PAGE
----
Reliance Jio, Airtel Fight Over Speedtest App Results: What’s Really Happening

Reliance Jio, Airtel Fight Over Speedtest App Results: What’s Really Happening
  • In March, Ookla named Airtel the fastest network of 2016
  • Airtel is running ads to highlight this fact on TV and in print
  • Jio says speed test methodology is incorrect; Ookla defends itself

Reliance Jio and Airtel are warring once again, this time over the information the popular app Speedtest displays when Internet speed test results are shared. With Ookla - the company behind the Speedtest app - declaring Airtel as the fastest mobile network in the country, Reliance Jio has countered by filing complaint against Airtel with the advertising watchdog and sending a legal notice to Ookla. To fully understand what's transpiring between the telecom operators, here's a little context.

At the start of this month, Ookla said that Bharti Airtel was the fastest mobile network in India, based on the data from Q3 and Q4 of 2016. Soon after, Indian regulator TRAI run MySpeed app showed that Reliance Jio had the fastest 4G download speeds in India for the month of February. That's where things should've ended, except for the fact that Airtel ran a series of advertisements, which you can see on TV right now, highlighting the Ookla results. This ad campaign did not sit well with Reliance Jio, which went on to take action by filing a complaint against Airtel.

Complaints and rejoinders
Jio lodged a complaint with the Advertising Standards Council of India (ASCI) against Bharti Airtel’s claims that it has the fastest network speed. Jio says it has also separately served a legal notice to Ookla for what it has termed as its "flawed" test.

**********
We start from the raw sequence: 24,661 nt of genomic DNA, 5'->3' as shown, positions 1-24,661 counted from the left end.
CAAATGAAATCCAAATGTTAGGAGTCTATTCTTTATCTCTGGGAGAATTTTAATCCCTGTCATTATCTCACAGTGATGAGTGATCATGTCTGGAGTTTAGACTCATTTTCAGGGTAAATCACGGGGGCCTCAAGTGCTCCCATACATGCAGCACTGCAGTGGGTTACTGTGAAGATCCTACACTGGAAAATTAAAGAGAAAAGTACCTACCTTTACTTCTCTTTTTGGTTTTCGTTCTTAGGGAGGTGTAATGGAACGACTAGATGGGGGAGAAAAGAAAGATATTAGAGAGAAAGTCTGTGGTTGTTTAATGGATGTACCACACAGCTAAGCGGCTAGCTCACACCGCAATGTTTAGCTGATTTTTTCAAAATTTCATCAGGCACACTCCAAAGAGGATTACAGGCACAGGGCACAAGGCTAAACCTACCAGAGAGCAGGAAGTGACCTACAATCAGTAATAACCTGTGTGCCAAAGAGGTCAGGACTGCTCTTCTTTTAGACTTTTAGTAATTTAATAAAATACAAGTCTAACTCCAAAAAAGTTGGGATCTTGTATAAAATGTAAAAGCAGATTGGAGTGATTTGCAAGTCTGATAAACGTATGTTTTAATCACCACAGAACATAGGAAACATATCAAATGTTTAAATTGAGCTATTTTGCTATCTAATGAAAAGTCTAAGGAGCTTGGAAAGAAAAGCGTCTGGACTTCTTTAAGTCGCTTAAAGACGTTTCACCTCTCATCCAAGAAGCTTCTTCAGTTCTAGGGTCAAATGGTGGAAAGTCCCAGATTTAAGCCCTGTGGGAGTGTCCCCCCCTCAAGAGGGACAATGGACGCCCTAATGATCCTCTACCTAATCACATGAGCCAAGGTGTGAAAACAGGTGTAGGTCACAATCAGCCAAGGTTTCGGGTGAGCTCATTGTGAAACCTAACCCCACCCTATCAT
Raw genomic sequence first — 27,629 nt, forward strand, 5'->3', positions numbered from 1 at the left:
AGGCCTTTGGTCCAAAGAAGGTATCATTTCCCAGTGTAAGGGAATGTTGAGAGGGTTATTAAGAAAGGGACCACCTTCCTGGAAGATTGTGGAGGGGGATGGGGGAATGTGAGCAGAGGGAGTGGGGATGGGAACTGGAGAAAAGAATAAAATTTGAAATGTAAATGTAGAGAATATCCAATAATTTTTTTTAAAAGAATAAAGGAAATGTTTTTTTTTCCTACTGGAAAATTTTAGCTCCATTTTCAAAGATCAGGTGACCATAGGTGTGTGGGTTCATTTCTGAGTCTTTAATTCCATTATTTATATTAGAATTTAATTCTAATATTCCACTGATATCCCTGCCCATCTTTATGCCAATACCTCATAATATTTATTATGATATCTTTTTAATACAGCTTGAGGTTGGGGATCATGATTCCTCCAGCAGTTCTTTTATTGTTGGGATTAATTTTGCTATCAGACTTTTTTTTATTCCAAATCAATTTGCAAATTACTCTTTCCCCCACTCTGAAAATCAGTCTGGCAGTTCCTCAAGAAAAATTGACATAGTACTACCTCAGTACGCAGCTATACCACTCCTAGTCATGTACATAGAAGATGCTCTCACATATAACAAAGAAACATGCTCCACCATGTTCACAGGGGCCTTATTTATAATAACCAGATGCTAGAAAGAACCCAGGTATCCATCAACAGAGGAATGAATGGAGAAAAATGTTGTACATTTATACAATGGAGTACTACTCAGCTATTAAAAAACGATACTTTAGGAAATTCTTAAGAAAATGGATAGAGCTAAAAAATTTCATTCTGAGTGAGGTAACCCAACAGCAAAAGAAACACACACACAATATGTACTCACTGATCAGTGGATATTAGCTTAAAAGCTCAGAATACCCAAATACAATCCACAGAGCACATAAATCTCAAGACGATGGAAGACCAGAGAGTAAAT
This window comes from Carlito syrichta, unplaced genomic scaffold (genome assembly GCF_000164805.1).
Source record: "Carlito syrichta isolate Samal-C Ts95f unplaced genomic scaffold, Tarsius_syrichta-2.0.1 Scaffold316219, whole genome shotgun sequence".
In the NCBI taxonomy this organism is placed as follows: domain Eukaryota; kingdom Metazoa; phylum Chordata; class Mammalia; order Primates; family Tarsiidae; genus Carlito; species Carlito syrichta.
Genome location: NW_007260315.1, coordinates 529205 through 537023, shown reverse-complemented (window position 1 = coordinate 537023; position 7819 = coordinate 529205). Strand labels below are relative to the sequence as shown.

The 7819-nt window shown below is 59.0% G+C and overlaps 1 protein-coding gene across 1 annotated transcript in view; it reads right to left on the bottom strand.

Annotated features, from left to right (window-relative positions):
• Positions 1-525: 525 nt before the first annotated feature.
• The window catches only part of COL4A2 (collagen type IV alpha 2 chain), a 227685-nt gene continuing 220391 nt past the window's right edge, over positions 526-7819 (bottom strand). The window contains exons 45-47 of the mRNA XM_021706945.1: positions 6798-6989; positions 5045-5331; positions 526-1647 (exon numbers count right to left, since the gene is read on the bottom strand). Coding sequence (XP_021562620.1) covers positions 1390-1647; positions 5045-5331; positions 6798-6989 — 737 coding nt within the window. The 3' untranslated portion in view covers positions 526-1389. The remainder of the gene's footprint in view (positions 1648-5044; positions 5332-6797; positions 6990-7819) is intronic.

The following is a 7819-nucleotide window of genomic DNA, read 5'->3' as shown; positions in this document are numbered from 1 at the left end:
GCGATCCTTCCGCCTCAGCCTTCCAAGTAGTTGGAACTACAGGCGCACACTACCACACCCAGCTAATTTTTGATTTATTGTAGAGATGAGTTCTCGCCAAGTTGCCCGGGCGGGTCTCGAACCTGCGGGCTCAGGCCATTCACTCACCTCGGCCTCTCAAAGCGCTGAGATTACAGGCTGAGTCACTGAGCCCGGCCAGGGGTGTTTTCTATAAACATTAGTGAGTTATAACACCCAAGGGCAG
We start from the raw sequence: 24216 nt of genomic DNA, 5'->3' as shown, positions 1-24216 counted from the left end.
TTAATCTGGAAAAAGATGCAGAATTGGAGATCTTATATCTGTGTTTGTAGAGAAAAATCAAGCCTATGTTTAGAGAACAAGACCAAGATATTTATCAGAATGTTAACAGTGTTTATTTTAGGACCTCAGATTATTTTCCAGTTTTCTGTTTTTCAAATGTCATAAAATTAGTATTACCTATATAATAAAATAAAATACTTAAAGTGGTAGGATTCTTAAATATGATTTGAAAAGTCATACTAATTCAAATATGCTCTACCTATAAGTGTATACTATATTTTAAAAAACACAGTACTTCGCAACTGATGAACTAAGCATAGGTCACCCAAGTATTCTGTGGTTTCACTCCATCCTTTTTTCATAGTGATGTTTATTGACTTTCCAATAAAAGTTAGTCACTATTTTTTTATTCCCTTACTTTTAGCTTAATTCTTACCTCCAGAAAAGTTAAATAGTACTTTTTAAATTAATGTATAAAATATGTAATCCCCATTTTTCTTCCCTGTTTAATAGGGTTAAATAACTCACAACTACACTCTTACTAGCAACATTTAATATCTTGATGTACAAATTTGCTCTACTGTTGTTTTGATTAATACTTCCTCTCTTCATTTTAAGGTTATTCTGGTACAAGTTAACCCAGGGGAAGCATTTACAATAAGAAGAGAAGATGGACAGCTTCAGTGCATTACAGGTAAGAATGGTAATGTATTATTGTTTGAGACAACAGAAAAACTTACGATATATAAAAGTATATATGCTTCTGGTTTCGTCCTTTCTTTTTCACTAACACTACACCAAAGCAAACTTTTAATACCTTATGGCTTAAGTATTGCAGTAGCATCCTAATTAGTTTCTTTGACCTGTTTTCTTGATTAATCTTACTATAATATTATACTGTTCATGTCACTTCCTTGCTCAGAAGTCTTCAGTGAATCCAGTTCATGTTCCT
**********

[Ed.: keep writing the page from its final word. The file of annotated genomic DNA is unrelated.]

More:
Reliance Jio’s complaint to ASCI also mentioned 12 independent links on YouTube which were put up recently, showing the same flaw as “proof enough” that Ookla Speedtest app was unreliable.

"The claim of Airtel that it is India's fastest network is false, misleading and incorrect. The claim is being made by Airtel acting in a mala fide manner in collusion with Ookla LLC, who profess to be experts in the domain space of testing mobile Internet speed," stated the letter sent by Reliance Jio to ASCI.

A statement from Airtel followed. "We believe that this is a deliberate attempt to malign our brand and misguide customers through a campaign of misinformation, which is something we now come across on a regular basis, in particular, on social media platforms," the company wrote.

jio logo reuters

Ookla also released a statement saying it stands behind Airtel being named the fastest network. "When analysing markets, like India, we take many factors into consideration, including dual SIM devices, network technology, device types, and more. In addition to what the user sees on their mobile application as they take a test in real-time, we apply a rigorous methodology when aggregating the data which uses a variety of internal data sources that control for potential variability in the market. We have taken dual SIM information into consideration and fully stand behind Airtel being named 'India’s Fastest Mobile Network’."

Ookla also disputed Reliance Jio's statement that it has been served a legal notice.

What really happened?